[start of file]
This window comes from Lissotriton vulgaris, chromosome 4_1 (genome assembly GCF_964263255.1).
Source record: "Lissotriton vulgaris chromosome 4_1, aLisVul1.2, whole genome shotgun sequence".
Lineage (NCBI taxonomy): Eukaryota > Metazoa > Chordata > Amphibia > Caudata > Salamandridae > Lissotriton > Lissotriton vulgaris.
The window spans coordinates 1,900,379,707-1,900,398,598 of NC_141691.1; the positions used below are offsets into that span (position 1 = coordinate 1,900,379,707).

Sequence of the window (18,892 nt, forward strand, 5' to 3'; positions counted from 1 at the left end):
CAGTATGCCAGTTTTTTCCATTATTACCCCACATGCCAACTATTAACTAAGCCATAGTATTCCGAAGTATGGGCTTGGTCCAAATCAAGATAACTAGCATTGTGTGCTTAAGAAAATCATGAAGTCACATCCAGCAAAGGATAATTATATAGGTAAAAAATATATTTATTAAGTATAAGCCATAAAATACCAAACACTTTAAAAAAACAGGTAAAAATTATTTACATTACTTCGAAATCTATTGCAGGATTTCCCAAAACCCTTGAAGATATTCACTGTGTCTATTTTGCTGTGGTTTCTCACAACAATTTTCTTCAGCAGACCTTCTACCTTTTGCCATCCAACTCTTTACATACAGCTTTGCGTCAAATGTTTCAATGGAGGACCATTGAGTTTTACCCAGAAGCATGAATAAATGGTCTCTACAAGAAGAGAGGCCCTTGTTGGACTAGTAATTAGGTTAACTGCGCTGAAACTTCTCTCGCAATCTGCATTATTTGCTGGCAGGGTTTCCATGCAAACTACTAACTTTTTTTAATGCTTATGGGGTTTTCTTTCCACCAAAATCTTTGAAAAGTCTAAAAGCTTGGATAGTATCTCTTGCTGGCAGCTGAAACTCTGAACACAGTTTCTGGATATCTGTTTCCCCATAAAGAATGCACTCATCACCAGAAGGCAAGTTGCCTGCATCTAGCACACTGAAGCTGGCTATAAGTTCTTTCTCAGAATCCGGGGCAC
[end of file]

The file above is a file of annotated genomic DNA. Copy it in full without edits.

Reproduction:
This window comes from Lissotriton vulgaris, chromosome 4_1 (genome assembly GCF_964263255.1).
Source record: "Lissotriton vulgaris chromosome 4_1, aLisVul1.2, whole genome shotgun sequence".
Lineage (NCBI taxonomy): Eukaryota > Metazoa > Chordata > Amphibia > Caudata > Salamandridae > Lissotriton > Lissotriton vulgaris.
The window spans coordinates 1,900,379,707-1,900,398,598 of NC_141691.1; the positions used below are offsets into that span (position 1 = coordinate 1,900,379,707).

Sequence of the window (18,892 nt, forward strand, 5' to 3'; positions counted from 1 at the left end):
CAGTATGCCAGTTTTTTCCATTATTACCCCACATGCCAACTATTAACTAAGCCATAGTATTCCGAAGTATGGGCTTGGTCCAAATCAAGATAACTAGCATTGTGTGCTTAAGAAAATCATGAAGTCACATCCAGCAAAGGATAATTATATAGGTAAAAAATATATTTATTAAGTATAAGCCATAAAATACCAAACACTTTAAAAAAACAGGTAAAAATTATTTACATTACTTCGAAATCTATTGCAGGATTTCCCAAAACCCTTGAAGATATTCACTGTGTCTATTTTGCTGTGGTTTCTCACAACAATTTTCTTCAGCAGACCTTCTACCTTTTGCCATCCAACTCTTTACATACAGCTTTGCGTCAAATGTTTCAATGGAGGACCATTGAGTTTTACCCAGAAGCATGAATAAATGGTCTCTACAAGAAGAGAGGCCCTTGTTGGACTAGTAATTAGGTTAACTGCGCTGAAACTTCTCTCGCAATCTGCATTATTTGCTGGCAGGGTTTCCATGCAAACTACTAACTTTTTTTAATGCTTATGGGGTTTTCTTTCCACCAAAATCTTTGAAAAGTCTAAAAGCTTGGATAGTATCTCTTGCTGGCAGCTGAAACTCTGAACACAGTTTCTGGATATCTGTTTCCCCATAAAGAATGCACTCATCACCAGAAGGCAAGTTGCCTGCATCTAGCACACTGAAGCTGGCTATAAGTTCTTTCTCAGAATCCGGGGCAC